Image: Many medical issues affect nerves, from injuries in car accidents and side effects of chemotherapy to glaucoma and multiple sclerosis. The common theme in these scenarios is destruction of nerve axons, the long wires that transmit signals to other parts of the body, allowing movement, sight and sense of touch, among other vital functions. Now, researchers at Washington University School of Medicine in St. Louis have found a way the body can remove injured axons, identifying a potential target for new drugs that could prevent the inappropriate loss of axons and maintain nerve function. Mouse nerve axons (green) connect to muscle synapses (red) to coordinate movement. Three days after injury, these axons are protected from degeneration because they are missing Phr1, a gene involved in removing damaged axons from the body. In mice that have the gene, injured green axons fragment and disappear by the third day, leaving the red muscle synapses without nerve connections. Credit: Elisabetta Babetto, Ph.D.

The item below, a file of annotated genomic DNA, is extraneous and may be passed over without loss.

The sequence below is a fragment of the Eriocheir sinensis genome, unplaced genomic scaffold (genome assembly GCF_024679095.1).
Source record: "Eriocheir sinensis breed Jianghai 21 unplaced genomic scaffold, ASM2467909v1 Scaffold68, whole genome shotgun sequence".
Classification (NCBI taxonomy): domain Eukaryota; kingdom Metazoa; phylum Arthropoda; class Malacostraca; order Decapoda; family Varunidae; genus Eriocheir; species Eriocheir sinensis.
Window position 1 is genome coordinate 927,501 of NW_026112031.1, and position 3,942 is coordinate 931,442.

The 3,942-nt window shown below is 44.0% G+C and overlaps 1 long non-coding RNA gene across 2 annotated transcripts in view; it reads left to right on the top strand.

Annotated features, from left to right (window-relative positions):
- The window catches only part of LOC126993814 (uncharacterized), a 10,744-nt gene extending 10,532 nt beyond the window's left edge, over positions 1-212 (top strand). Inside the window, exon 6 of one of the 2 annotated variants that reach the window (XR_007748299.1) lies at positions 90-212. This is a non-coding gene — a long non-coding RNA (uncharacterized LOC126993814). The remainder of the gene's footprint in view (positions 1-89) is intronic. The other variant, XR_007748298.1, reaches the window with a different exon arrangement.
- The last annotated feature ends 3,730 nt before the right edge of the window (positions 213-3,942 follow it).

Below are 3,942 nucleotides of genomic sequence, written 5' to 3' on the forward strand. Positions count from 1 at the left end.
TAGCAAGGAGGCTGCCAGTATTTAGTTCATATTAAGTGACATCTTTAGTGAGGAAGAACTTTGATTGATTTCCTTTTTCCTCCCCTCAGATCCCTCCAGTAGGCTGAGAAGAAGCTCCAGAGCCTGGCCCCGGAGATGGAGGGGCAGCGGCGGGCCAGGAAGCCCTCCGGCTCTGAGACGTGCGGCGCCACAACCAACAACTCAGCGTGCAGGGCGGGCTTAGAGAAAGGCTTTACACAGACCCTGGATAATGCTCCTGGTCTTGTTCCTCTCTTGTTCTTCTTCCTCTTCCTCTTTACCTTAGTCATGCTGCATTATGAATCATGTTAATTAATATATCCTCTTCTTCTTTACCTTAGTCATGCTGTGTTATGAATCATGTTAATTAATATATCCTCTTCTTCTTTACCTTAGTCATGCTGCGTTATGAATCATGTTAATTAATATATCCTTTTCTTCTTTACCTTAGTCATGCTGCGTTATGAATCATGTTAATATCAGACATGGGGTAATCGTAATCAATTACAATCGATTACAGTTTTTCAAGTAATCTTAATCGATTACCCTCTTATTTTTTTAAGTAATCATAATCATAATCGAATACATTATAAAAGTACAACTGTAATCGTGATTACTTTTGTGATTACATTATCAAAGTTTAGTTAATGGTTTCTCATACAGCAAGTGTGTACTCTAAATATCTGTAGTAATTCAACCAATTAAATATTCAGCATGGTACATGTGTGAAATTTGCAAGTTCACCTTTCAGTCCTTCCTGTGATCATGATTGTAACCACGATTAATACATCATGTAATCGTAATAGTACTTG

Adventures in Neurohumanities
At Stanford University in 2012, a young literature scholar named Natalie Phillips oversaw a big project: a new way of studying the nineteenth-century novelist Jane Austen. No surprise there—Austen, a superstar of English literature and the inspiration for an endless array of Hollywood and BBC productions based on her work, has been the subject of thousands of scholarly papers.
But the Stanford study was different. Phillips used a functional magnetic resonance imaging (fMRI) machine to track the blood flow of readers’ brains when they read Mansfield Park. The subjects—mostly graduate students—were asked to skim an excerpt and then read it closely. The results were part of a study on reading and distraction.